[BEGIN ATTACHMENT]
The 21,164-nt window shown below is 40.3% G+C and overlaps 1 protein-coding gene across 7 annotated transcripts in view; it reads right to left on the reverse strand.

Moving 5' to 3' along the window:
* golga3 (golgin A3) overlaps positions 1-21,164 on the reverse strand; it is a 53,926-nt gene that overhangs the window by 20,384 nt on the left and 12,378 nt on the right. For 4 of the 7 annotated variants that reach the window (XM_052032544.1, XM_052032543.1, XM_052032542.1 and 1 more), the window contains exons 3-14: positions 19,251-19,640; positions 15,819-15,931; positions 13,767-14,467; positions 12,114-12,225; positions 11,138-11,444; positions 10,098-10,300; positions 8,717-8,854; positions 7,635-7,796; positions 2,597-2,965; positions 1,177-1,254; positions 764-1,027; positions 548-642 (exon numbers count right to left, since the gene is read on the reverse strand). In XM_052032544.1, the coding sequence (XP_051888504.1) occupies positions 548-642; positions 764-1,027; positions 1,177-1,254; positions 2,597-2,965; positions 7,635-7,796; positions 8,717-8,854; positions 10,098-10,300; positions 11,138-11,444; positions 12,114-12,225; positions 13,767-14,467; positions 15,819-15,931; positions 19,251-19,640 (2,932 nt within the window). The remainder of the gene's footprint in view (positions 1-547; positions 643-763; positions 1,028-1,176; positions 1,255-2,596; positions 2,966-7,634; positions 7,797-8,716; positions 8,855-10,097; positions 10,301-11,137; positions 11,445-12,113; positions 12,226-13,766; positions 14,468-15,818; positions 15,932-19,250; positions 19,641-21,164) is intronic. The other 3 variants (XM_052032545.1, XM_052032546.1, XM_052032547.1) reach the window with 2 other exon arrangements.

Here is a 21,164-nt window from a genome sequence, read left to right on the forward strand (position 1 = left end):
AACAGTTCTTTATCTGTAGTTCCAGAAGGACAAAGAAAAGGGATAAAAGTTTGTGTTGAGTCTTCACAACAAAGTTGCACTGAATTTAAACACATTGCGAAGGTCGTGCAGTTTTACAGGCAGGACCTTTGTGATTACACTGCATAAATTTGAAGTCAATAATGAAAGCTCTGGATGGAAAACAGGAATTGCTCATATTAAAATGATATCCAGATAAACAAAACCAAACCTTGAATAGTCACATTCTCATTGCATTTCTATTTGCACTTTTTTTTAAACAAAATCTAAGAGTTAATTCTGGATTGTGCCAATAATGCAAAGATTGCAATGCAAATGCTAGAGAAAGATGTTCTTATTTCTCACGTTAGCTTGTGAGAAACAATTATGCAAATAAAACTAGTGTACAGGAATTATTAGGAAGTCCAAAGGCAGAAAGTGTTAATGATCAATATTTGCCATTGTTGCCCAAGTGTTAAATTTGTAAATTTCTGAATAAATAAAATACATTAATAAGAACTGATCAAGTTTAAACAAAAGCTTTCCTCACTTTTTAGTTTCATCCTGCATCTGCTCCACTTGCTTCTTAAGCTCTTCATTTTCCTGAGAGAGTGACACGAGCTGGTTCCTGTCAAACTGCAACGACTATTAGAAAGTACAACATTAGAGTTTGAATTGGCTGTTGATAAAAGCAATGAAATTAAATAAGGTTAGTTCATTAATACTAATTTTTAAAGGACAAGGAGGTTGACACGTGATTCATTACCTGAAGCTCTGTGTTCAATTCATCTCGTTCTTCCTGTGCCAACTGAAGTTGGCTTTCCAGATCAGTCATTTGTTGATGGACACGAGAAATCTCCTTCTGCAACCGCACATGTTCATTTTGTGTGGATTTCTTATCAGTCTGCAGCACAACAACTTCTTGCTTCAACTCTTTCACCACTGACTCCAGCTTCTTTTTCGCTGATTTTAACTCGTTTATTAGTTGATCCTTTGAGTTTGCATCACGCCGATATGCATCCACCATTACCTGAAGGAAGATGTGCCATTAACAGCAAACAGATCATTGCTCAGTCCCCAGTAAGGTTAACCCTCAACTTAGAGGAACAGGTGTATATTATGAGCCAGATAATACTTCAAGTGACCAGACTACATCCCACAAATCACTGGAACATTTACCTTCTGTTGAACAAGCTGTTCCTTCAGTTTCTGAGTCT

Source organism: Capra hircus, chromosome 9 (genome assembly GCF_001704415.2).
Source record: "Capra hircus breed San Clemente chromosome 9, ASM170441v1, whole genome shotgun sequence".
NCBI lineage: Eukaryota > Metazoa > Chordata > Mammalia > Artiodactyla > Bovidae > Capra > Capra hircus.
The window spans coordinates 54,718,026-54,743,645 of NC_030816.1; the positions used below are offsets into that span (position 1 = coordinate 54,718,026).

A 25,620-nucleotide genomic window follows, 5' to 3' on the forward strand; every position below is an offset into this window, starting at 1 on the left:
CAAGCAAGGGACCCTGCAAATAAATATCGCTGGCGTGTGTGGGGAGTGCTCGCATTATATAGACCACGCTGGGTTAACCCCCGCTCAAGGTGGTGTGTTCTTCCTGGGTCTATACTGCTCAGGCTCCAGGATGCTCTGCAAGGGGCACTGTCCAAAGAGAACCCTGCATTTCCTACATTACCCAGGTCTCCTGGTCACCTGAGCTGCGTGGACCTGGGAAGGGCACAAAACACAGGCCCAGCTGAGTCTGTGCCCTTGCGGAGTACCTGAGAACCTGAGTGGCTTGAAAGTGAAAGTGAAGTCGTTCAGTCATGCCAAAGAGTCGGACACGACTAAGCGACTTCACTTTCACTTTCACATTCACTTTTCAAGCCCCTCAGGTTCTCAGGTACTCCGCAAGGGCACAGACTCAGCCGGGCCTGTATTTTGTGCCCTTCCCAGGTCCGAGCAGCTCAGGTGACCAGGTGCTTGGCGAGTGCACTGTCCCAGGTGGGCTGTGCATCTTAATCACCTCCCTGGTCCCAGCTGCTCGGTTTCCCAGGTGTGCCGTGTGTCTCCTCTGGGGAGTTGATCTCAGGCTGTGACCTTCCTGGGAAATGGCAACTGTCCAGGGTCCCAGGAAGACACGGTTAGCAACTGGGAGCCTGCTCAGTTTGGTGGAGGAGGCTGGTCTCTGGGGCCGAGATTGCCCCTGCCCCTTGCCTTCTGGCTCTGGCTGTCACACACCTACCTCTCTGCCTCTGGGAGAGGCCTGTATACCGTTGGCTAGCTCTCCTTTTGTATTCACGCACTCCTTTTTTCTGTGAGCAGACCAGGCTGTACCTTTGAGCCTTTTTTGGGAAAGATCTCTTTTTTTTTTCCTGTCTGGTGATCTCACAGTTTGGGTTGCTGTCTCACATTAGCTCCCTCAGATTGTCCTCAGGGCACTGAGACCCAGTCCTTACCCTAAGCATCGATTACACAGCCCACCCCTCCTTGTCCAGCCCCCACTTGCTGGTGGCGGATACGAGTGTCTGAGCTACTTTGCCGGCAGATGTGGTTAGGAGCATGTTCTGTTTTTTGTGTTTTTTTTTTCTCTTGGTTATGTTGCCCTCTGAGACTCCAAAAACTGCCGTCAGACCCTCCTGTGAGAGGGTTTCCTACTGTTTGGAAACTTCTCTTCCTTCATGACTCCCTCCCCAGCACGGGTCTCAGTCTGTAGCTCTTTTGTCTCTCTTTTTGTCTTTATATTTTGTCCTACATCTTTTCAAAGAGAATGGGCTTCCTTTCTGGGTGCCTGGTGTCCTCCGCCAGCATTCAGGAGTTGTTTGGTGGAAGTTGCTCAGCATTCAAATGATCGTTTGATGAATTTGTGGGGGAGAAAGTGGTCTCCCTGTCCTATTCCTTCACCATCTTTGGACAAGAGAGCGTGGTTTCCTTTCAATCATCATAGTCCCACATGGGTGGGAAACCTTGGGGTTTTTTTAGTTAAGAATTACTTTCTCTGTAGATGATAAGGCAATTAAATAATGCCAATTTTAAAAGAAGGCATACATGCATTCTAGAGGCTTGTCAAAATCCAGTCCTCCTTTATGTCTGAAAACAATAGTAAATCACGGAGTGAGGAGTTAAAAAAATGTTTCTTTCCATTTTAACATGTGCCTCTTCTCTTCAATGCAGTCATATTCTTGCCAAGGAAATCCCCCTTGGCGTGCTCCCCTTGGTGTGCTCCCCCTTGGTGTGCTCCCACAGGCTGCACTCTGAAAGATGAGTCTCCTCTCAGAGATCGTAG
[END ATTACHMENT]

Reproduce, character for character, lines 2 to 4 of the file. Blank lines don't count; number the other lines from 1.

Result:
Moving 5' to 3' along the window:
* golga3 (golgin A3) overlaps positions 1-21,164 on the reverse strand; it is a 53,926-nt gene that overhangs the window by 20,384 nt on the left and 12,378 nt on the right. For 4 of the 7 annotated variants that reach the window (XM_052032544.1, XM_052032543.1, XM_052032542.1 and 1 more), the window contains exons 3-14: positions 19,251-19,640; positions 15,819-15,931; positions 13,767-14,467; positions 12,114-12,225; positions 11,138-11,444; positions 10,098-10,300; positions 8,717-8,854; positions 7,635-7,796; positions 2,597-2,965; positions 1,177-1,254; positions 764-1,027; positions 548-642 (exon numbers count right to left, since the gene is read on the reverse strand). In XM_052032544.1, the coding sequence (XP_051888504.1) occupies positions 548-642; positions 764-1,027; positions 1,177-1,254; positions 2,597-2,965; positions 7,635-7,796; positions 8,717-8,854; positions 10,098-10,300; positions 11,138-11,444; positions 12,114-12,225; positions 13,767-14,467; positions 15,819-15,931; positions 19,251-19,640 (2,932 nt within the window). The remainder of the gene's footprint in view (positions 1-547; positions 643-763; positions 1,028-1,176; positions 1,255-2,596; positions 2,966-7,634; positions 7,797-8,716; positions 8,855-10,097; positions 10,301-11,137; positions 11,445-12,113; positions 12,226-13,766; positions 14,468-15,818; positions 15,932-19,250; positions 19,641-21,164) is intronic. The other 3 variants (XM_052032545.1, XM_052032546.1, XM_052032547.1) reach the window with 2 other exon arrangements.

Here is a 21,164-nt window from a genome sequence, read left to right on the forward strand (position 1 = left end):